The Sanscrit, the most perfect of all languages, and the mother of Greek and of all the languages of the Aryan races, now spread over the world, had gone out of use in Buddha’s time, and the Pali, one of its earliest offspring, was used by the great teacher and his people.
Arnold follows the tradition, that there was but one, whom he makes a young wife, without any authority so far as I can learn. I prefer to follow the Chinese pilgrim, Fa Hian, who was on the ground with every means of knowing, who makes them two young girls, and named as above.
Bishop Heber says he saw a recluse whose hands had been clinched so close and so long that the nails had actually grown through the hands as here described.
The last temptation of Buddha was to keep his light to himself under the fear that men would reject his message.
Seven days had passed since first he saw
Seven days of deep, ecstatic peace and joy,
Of open vision of that blissful world,
Of sweet communion with those dwelling there.
But having tasted, seen and felt the joys
Of that bright world where love is all in all,
Filling each heart, inspiring every thought,
Guiding each will and prompting every act,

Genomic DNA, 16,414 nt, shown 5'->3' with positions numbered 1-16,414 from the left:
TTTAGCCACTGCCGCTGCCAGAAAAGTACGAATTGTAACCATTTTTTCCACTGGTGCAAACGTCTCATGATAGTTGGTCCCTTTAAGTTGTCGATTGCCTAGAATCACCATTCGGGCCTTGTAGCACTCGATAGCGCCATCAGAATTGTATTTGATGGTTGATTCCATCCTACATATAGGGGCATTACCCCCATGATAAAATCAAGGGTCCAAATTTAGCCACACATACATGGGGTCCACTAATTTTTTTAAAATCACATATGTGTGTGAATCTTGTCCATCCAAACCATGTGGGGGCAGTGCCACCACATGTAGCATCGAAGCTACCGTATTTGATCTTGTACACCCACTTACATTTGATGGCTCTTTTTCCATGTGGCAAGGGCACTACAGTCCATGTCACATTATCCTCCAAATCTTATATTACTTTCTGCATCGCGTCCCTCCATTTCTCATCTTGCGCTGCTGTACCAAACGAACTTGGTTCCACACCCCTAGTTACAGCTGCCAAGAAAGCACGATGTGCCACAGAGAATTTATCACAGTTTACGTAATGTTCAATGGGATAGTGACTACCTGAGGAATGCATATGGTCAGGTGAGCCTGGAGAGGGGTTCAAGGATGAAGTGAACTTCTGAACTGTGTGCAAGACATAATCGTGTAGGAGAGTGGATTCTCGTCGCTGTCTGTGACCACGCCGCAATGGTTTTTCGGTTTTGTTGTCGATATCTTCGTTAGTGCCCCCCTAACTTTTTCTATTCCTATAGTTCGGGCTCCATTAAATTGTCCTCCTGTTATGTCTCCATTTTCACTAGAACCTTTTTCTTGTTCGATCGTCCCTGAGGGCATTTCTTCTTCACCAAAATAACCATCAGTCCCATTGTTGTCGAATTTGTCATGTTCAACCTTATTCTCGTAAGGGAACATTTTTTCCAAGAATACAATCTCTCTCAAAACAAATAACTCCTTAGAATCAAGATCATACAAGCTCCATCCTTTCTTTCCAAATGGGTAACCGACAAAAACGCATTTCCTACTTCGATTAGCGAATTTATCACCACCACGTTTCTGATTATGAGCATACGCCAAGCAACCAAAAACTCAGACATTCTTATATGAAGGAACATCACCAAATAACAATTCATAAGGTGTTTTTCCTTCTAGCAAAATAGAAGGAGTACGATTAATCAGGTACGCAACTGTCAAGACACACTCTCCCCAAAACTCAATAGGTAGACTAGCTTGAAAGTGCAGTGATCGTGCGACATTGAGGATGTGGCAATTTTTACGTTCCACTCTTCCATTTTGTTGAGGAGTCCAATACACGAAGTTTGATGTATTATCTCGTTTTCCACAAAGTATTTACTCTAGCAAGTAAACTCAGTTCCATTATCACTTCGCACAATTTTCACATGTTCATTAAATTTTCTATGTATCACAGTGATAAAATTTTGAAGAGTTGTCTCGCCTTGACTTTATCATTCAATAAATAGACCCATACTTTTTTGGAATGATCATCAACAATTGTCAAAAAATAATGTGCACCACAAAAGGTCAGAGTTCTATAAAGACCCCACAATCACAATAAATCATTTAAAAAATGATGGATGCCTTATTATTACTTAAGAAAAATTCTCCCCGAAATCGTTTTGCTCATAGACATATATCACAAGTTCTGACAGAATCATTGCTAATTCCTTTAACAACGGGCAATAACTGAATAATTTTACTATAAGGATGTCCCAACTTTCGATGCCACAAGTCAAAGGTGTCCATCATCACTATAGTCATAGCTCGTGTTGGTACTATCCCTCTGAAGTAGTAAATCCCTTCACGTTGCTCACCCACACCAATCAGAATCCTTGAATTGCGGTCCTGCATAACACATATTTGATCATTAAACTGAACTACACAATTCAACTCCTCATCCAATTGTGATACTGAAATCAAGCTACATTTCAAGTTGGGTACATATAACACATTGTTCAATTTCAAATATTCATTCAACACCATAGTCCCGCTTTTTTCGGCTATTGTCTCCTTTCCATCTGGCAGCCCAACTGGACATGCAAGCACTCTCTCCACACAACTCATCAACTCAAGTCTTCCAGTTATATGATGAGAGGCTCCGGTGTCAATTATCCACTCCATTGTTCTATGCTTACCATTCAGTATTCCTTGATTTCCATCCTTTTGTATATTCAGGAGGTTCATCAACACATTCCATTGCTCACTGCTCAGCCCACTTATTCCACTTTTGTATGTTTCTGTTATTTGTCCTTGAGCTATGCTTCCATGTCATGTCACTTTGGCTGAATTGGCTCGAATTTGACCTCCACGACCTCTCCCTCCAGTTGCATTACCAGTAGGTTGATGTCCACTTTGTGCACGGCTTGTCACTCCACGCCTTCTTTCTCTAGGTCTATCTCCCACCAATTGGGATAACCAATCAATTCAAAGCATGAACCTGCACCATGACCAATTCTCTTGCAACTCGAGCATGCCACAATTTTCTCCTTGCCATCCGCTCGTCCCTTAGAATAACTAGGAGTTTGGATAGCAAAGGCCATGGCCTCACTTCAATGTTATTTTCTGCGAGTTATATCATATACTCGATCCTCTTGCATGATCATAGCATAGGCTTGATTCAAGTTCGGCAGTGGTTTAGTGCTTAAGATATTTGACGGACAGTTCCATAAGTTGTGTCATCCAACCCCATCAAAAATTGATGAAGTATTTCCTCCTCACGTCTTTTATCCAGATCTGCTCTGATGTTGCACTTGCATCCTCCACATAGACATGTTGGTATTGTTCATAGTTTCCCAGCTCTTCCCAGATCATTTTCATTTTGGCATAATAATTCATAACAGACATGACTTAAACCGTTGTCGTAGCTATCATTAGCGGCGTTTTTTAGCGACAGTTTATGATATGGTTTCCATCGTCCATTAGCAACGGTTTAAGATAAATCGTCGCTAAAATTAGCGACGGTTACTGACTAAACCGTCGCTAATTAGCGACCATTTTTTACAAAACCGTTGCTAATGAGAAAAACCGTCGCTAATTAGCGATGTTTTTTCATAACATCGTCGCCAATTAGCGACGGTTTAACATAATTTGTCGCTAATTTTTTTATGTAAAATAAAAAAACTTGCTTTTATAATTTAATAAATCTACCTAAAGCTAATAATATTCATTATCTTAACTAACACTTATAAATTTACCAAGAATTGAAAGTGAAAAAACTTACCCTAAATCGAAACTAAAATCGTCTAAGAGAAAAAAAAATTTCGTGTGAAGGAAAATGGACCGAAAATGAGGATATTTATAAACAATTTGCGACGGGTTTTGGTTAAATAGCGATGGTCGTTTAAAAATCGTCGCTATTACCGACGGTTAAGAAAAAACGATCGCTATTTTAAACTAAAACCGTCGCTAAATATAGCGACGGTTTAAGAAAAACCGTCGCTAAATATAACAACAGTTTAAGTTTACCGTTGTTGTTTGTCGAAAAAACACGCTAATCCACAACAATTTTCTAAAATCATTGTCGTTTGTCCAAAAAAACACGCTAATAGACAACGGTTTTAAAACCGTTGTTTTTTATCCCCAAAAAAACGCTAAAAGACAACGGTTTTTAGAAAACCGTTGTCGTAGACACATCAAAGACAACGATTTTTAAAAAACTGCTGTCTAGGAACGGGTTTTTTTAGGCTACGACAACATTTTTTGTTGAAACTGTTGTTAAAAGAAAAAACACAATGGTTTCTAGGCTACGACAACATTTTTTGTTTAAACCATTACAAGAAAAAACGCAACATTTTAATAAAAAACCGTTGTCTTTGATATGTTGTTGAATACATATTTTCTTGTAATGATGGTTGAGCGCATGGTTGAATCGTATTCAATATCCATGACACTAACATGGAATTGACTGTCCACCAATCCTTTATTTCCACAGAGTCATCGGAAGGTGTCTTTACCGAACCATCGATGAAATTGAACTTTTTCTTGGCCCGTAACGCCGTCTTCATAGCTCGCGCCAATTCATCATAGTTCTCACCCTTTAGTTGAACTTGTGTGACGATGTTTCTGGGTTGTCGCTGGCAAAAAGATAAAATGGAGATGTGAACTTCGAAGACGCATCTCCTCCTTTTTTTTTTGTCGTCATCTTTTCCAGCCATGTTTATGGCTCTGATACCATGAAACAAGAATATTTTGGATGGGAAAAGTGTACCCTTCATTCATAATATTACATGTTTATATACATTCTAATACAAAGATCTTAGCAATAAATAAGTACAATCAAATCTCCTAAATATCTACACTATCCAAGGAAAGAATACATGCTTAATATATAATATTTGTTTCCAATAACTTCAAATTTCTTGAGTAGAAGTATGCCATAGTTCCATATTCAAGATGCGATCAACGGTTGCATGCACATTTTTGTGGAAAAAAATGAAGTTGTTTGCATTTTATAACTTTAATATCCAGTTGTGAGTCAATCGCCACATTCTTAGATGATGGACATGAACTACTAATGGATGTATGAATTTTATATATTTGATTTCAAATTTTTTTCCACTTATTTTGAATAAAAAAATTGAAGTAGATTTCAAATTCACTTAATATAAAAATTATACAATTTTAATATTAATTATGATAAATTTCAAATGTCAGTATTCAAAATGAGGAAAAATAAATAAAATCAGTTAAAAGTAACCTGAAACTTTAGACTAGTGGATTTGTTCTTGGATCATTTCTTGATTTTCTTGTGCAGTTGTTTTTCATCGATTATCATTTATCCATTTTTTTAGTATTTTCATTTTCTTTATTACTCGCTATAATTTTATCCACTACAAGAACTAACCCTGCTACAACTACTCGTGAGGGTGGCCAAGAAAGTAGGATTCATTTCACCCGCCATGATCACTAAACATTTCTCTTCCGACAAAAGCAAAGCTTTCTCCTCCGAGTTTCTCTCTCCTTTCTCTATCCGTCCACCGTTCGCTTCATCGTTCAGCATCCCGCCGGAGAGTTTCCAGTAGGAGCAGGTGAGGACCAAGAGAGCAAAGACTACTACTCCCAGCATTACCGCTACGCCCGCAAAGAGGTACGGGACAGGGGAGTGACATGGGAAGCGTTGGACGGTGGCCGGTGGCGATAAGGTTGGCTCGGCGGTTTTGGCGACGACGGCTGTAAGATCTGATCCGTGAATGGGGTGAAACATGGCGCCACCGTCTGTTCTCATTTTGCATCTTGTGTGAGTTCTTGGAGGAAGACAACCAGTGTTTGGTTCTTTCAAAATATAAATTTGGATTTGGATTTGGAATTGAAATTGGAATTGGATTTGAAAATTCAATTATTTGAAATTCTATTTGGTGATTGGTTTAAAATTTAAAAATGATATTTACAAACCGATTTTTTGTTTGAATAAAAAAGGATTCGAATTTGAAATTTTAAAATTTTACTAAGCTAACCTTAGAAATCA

He yearned to see the other, darker side
Of that bright picture, where the wars and hates,
The lust, the greed, the cruelty and crime
That fill the world with pain and want and woe
Have found their dwelling-place and final goal.
Quicker than eagles soaring toward the
Till but a speck against the azure vault
Swoop down upon their unsuspecting prey,
Quicker than watch-fires on the mountain-top
Send warnings to the dwellers in the plain,
Led by his guides he reached Nirvana’s verge,
Whence he beheld a broad and pleasant plain,
Spread with a carpet of the richest green
And decked with flowers of every varied tint,
Whose blended odors fill the balmy air,
Where trees, pleasant to sight and good for food,
In rich abundance and spontaneous grow.
A living stream, as purest crystal clear,
With gentle murmurs wound along the plain,
Its surface bright with fairer lotus-flowers
Than mortal eye on earth had ever seen,
While on its banks were cool, umbrageous groves
Whose drooping branches spicy breezes stir,
A singing bird in every waving bough,
Whose joyful notes the soul of music shed.
A mighty multitude, beyond the power
Of men to number, moved about the plain;
Some, seeming strangers, wander through the groves
And pluck the flowers or eat the luscious fruits;
Some, seeming visitors from better worlds,
Here wait and watch as for expected guests;
While angel devas, clothed in innocence,
Whose faces beam with wisdom, glow with